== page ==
A cough is considered chronic when it persists for 3 or more weeks. Typically, chronic cough is a lingering manifestation of a viral upper respiratory tract infection; other, more serious causes-such as asthma, sinusitis, or gastroesophageal reflux-must also be considered. Look to the history for diagnostic clues and order a chest film, which may point to pneumonia, hyperinflation, atelectasis, or cardiac or pulmonary abnormality. Diagnostic test methods will depend, in part, on the child's age; for example, the American Academy of Pediatrics recommends against imaging of the sinuses in children 6 years or younger. Pulmonary function tests can be useful in diagnosing asthma if the child is able to cooperate. Consider ordering a barium swallow for a very young child whose cough may be the result of a vascular anomaly. A pH probe study can help you determine whether cough is secondary to gastroesophageal reflux. Treatment is directed at the underlying cause.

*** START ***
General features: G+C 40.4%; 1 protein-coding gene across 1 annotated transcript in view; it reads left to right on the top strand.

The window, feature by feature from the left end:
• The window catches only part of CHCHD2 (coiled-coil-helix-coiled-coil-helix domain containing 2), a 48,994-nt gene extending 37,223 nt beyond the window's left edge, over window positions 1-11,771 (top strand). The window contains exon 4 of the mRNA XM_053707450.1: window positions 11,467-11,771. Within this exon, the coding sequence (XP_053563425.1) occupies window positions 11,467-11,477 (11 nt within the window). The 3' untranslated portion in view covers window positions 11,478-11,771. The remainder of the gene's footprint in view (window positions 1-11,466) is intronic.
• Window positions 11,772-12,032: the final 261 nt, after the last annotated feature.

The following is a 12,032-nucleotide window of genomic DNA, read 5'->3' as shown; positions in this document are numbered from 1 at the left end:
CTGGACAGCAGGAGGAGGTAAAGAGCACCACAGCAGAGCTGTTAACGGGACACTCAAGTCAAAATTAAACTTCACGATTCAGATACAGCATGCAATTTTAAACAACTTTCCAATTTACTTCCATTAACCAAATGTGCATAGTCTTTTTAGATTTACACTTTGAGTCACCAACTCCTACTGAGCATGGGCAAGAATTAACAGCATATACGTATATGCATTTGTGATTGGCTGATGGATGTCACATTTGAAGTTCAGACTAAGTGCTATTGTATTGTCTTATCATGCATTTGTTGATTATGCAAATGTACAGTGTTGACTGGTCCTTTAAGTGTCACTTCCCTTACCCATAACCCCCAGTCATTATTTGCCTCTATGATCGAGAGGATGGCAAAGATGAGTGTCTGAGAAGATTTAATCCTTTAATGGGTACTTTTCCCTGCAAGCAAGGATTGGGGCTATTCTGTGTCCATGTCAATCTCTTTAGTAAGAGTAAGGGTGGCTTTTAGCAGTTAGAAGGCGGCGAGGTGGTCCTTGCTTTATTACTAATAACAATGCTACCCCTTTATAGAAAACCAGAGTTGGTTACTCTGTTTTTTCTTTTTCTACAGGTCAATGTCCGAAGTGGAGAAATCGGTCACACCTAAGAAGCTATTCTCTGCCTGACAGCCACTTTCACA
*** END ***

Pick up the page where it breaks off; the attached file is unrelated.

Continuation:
|Original language||English (US)|
|Number of pages||6|
|State||Published - Dec 2003|
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